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As Boston prepares for its third superintendent search in eight years, parents, advocates, and educators point to what they see as a troubling pattern.
When Brenda Cassellius leaves her superintendent job in June, the city’s last two permanent superintendents will have stayed on the job only three years. That relentless churn undercuts progress and morale — and the national image of a city once known for stable school leadership.
On top of all that, imagine what it must look like to the children: Most seventh-graders will likely see their fifth superintendent this fall.
“It’s disheartening,” said Dorchester mother Vanesa Morales, who pulled her 11-year-old son out of Boston’s school system two years ago to attend school in Wellesley through the Metco program. “It’s not fair to the students — all of the changes and transitions.”
No surprise, there is a lot of finger pointing over how and why Boston is solidifying a reputation for burning through superintendents. Theories range from the city’s inscrutable and hidebound political landscape to outsized mayoral control over education policy to the lack of experience of recent superintendents. (Neither Cassellius nor her predecessor Tommy Chang had previously run a large urban system.)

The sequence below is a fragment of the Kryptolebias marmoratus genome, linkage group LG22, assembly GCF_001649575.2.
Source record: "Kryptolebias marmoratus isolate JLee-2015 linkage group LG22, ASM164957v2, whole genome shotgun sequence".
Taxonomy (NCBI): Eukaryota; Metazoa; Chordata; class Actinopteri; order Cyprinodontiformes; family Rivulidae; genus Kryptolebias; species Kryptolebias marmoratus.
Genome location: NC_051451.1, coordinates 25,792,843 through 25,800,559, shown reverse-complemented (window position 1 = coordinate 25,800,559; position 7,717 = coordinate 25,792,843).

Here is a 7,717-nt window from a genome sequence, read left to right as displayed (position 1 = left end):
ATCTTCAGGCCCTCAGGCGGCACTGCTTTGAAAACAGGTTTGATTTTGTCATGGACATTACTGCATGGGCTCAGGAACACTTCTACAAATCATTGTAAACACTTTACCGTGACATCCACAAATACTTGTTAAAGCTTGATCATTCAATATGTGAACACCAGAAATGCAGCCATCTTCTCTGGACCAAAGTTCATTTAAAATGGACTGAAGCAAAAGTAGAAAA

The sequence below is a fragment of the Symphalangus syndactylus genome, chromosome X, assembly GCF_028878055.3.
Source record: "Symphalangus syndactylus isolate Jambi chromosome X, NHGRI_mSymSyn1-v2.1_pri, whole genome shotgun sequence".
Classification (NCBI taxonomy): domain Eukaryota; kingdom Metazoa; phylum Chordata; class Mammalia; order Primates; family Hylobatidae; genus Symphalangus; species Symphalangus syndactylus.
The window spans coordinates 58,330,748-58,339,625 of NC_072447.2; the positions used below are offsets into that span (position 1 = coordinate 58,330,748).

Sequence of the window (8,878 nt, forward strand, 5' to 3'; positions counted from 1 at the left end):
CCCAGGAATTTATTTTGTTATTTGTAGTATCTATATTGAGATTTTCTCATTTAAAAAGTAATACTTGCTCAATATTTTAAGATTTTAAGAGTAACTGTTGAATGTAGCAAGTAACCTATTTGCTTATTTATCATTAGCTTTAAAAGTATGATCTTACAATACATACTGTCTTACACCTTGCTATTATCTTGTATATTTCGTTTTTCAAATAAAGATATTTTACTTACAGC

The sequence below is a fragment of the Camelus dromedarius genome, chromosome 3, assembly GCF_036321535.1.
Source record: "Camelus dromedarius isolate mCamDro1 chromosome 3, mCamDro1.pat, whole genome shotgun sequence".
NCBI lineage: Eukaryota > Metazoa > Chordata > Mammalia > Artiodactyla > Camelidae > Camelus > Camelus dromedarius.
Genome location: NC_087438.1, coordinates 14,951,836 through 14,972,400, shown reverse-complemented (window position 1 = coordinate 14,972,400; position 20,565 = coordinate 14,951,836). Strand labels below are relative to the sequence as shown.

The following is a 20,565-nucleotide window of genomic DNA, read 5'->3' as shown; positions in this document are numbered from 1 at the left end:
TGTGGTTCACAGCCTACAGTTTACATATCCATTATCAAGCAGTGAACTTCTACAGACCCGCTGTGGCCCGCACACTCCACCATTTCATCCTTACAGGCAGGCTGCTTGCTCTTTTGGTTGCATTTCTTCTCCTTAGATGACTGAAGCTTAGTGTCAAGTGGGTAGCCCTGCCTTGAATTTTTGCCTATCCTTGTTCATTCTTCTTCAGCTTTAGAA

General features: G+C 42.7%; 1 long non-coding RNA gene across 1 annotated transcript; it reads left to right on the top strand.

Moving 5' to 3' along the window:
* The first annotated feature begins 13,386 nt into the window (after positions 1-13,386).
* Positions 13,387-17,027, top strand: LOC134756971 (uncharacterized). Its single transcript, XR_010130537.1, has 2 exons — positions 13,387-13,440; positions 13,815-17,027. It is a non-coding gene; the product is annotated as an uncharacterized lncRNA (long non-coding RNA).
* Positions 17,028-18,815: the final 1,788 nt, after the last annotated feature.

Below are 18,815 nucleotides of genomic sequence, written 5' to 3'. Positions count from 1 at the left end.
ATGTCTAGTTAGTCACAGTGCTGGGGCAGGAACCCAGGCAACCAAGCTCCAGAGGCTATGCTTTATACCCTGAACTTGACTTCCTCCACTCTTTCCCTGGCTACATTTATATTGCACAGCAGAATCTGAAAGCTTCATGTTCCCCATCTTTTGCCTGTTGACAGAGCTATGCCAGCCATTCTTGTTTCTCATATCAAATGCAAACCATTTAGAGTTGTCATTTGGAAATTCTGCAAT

“No other city in the Commonwealth presents that mixture of voices and powerful constituencies — some of them official, most of them unofficial — that will determine what kind of day [a superintendent] will have and whether or not you will be able to execute your agenda,” said Samuel Acevedo, executive director of the Boston Higher Education Resource Center, a nonprofit that helps first generation youth of color thrive in college, and a member of the last two superintendent search committees. “It’s a recipe for constant failure.”
Cassellius and Chang stayed on the job about half as long as superintendents nationally, according to a 2018 report on superintendent longevity by the Broad Center, when it operated as a nonprofit in Los Angeles. It found that, in the last 15 years, superintendents in the 100 largest school districts left their jobs after an average of about six years.
Boston’s switch to an appointed committee in 1992 was supposed to provide leadership stability — and initially it did. During Thomas M. Menino’s 20-year tenure as mayor, his appointed School Committee hired two superintendents: Thomas Payzant who served 11 years and Carol Johnson who served six years.